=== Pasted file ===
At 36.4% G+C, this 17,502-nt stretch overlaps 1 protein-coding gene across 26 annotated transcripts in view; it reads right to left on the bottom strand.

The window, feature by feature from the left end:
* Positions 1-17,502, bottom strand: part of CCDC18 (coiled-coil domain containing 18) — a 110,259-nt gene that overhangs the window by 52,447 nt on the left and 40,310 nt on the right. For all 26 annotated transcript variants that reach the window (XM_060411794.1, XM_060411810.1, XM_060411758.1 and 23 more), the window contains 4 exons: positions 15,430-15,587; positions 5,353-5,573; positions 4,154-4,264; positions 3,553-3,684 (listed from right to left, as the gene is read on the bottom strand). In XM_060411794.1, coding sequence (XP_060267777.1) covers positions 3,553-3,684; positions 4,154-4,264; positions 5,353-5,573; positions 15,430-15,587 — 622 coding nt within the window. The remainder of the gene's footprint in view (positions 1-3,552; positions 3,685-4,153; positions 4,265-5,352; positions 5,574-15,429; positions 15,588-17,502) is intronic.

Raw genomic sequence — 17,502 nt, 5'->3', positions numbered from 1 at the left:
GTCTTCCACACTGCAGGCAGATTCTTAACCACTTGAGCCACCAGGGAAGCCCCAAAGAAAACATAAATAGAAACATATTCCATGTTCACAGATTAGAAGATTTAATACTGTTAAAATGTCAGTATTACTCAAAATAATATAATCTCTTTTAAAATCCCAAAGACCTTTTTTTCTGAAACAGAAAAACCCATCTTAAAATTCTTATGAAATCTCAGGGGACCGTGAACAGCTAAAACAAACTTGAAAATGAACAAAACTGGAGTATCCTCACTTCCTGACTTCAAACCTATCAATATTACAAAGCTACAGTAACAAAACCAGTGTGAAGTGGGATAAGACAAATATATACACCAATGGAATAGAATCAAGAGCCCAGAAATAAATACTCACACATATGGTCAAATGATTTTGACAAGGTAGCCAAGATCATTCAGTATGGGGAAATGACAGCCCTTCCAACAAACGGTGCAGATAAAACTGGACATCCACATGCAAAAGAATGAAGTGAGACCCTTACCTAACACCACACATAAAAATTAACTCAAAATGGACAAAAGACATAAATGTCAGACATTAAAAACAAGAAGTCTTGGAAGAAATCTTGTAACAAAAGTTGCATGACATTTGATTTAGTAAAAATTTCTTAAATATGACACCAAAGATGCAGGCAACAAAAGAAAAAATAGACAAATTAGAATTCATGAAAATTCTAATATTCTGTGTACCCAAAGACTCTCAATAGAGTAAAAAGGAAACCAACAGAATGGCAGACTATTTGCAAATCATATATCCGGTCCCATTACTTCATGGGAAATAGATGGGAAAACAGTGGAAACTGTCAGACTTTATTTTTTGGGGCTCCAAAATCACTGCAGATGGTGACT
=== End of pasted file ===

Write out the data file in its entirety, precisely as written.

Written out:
At 36.4% G+C, this 17,502-nt stretch overlaps 1 protein-coding gene across 26 annotated transcripts in view; it reads right to left on the bottom strand.

The window, feature by feature from the left end:
* Positions 1-17,502, bottom strand: part of CCDC18 (coiled-coil domain containing 18) — a 110,259-nt gene that overhangs the window by 52,447 nt on the left and 40,310 nt on the right. For all 26 annotated transcript variants that reach the window (XM_060411794.1, XM_060411810.1, XM_060411758.1 and 23 more), the window contains 4 exons: positions 15,430-15,587; positions 5,353-5,573; positions 4,154-4,264; positions 3,553-3,684 (listed from right to left, as the gene is read on the bottom strand). In XM_060411794.1, coding sequence (XP_060267777.1) covers positions 3,553-3,684; positions 4,154-4,264; positions 5,353-5,573; positions 15,430-15,587 — 622 coding nt within the window. The remainder of the gene's footprint in view (positions 1-3,552; positions 3,685-4,153; positions 4,265-5,352; positions 5,574-15,429; positions 15,588-17,502) is intronic.

Raw genomic sequence — 17,502 nt, 5'->3', positions numbered from 1 at the left:
GTCTTCCACACTGCAGGCAGATTCTTAACCACTTGAGCCACCAGGGAAGCCCCAAAGAAAACATAAATAGAAACATATTCCATGTTCACAGATTAGAAGATTTAATACTGTTAAAATGTCAGTATTACTCAAAATAATATAATCTCTTTTAAAATCCCAAAGACCTTTTTTTCTGAAACAGAAAAACCCATCTTAAAATTCTTATGAAATCTCAGGGGACCGTGAACAGCTAAAACAAACTTGAAAATGAACAAAACTGGAGTATCCTCACTTCCTGACTTCAAACCTATCAATATTACAAAGCTACAGTAACAAAACCAGTGTGAAGTGGGATAAGACAAATATATACACCAATGGAATAGAATCAAGAGCCCAGAAATAAATACTCACACATATGGTCAAATGATTTTGACAAGGTAGCCAAGATCATTCAGTATGGGGAAATGACAGCCCTTCCAACAAACGGTGCAGATAAAACTGGACATCCACATGCAAAAGAATGAAGTGAGACCCTTACCTAACACCACACATAAAAATTAACTCAAAATGGACAAAAGACATAAATGTCAGACATTAAAAACAAGAAGTCTTGGAAGAAATCTTGTAACAAAAGTTGCATGACATTTGATTTAGTAAAAATTTCTTAAATATGACACCAAAGATGCAGGCAACAAAAGAAAAAATAGACAAATTAGAATTCATGAAAATTCTAATATTCTGTGTACCCAAAGACTCTCAATAGAGTAAAAAGGAAACCAACAGAATGGCAGACTATTTGCAAATCATATATCCGGTCCCATTACTTCATGGGAAATAGATGGGAAAACAGTGGAAACTGTCAGACTTTATTTTTTGGGGCTCCAAAATCACTGCAGATGGTGACT